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Tonight no poetry will serve – A Memory Wound
Södertörn University, School of Culture and Education, Aesthetics.
2018 (English)In: NSEParis 2018 Abstracts, 2018Conference paper, Oral presentation with published abstract (Other academic)
Abstract [en]

The title of our paper alluds to a poem by the American writer Adrienne Rich. The poem suggests the sublime capacity of art to effect change, while at the same time acknowledging that art also can be ineffectual in the face of despair. The history of public art is fraught with controversy, and this fact is also addressed by a number of researchers in our field. As the philosopher Hilde Hein writes ”we go to private art, but public art is come upon,” referring to public art as ”unwanted art” (2006, 55). Our project is not concerned with the controversy of public art, but with a topic that we believe is under-theorized in our field, namely how the social and ethical meaning of memorials and public art are reproduced as a discourse. We argue, that there is a Post Witness Art discourse that reproduce the idea that art must bear wittness to catastrophic events, even when the people that are effected by these events opposes the very existence of art. We will argue, that to look at Post Witness Art as part of a discourse that defines art as remembrance and mourning, means that we have to acknowledge that this discourse carries a certain language, words that in themselves manifest power. In our paper we ask, what does claims of democracy and inclusiveness mean when the art world is faced with opposition? What if there are situations were art simply is not the answer, as the title of Rich´s poem suggests? We will address these matters with a specific case in mind, namely Memory Wound. This is a memorial design by the Swedish artist Jonas Dahlberg, commisioned by Public Art Norway, in the aftermath of the horrific attacks at the government buildings and Utøya in Norway on the 22 of July 2011. The attacks claimed a total of 77 lives and hundreds were injured. With a ”wound that can never be healed” Dahlberg intended the design to “reflect the abrupt and permanent loss.” Dahlbergs design illustrates the loss in the presence of a cut – like an injury – and has a site/non-site logics that is a recurrent image in many contemporary memorials. In our paper, we will adress the collision between the people that live in the proximity to where Memory Wound were to be situated, and the advocators for the memorial, namely the art world. In an open letter an international group of acclaimed artists and curators appealed to the Norwegian government to ”be brave and allow Memory Wound to become a dignified place of healing”. This letter exhibits what we will adress as a tacit understanding of how public art should function, as a mediator between the private and the public. The arguments in favour of Memory Wound that came from the art world show, that there is an underlying assumption that art has a democratic and healing function, that is reflected by the words that are used. We will discuss the advocator’s arguments in the context of a post-habermasian notion of modernity and a “progressive reading on history” where freedom, autonomy and emancipation will be the result. In this research project we work together as a collaborative duo called arketeg.freyr, and this talk will consequently be presented as a combined effort.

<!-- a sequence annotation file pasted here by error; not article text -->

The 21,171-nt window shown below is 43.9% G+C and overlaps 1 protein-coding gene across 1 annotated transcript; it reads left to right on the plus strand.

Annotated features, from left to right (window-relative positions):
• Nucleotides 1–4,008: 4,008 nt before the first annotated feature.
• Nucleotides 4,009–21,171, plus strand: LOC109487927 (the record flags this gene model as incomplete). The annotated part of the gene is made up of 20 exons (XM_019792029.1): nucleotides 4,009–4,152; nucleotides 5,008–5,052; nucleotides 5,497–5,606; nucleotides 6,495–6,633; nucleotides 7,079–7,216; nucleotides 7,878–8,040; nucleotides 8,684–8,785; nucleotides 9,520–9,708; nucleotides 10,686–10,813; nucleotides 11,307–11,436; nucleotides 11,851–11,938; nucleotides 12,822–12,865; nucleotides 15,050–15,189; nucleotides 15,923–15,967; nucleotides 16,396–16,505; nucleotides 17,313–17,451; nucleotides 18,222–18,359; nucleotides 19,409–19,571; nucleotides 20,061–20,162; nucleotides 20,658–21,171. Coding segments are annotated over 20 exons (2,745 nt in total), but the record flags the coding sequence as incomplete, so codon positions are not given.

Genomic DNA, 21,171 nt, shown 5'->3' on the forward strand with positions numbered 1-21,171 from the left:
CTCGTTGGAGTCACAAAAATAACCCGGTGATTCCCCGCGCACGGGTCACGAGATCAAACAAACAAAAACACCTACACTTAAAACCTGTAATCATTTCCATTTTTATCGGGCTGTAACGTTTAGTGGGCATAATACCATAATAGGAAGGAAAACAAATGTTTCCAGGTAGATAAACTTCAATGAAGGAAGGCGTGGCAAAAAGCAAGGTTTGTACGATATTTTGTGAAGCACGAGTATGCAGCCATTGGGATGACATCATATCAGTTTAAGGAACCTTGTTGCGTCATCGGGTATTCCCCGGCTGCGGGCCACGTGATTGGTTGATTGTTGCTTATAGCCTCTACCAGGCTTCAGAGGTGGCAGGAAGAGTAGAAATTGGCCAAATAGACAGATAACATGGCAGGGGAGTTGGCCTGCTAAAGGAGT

Place, publisher, year, edition, pages
2018.
National Category
Arts Philosophy
Identifiers
URN: urn:nbn:se:sh:diva-35527OAI: oai:DiVA.org:sh-35527DiVA, id: diva2:1215280
Conference
NSEParis 2018 The Nordic Society of Aesthetics, Annual meeting, Paris, May 31- June 2, 2018.
Available from: 2018-06-08 Created: 2018-06-08 Last updated: 2018-06-08Bibliographically approved

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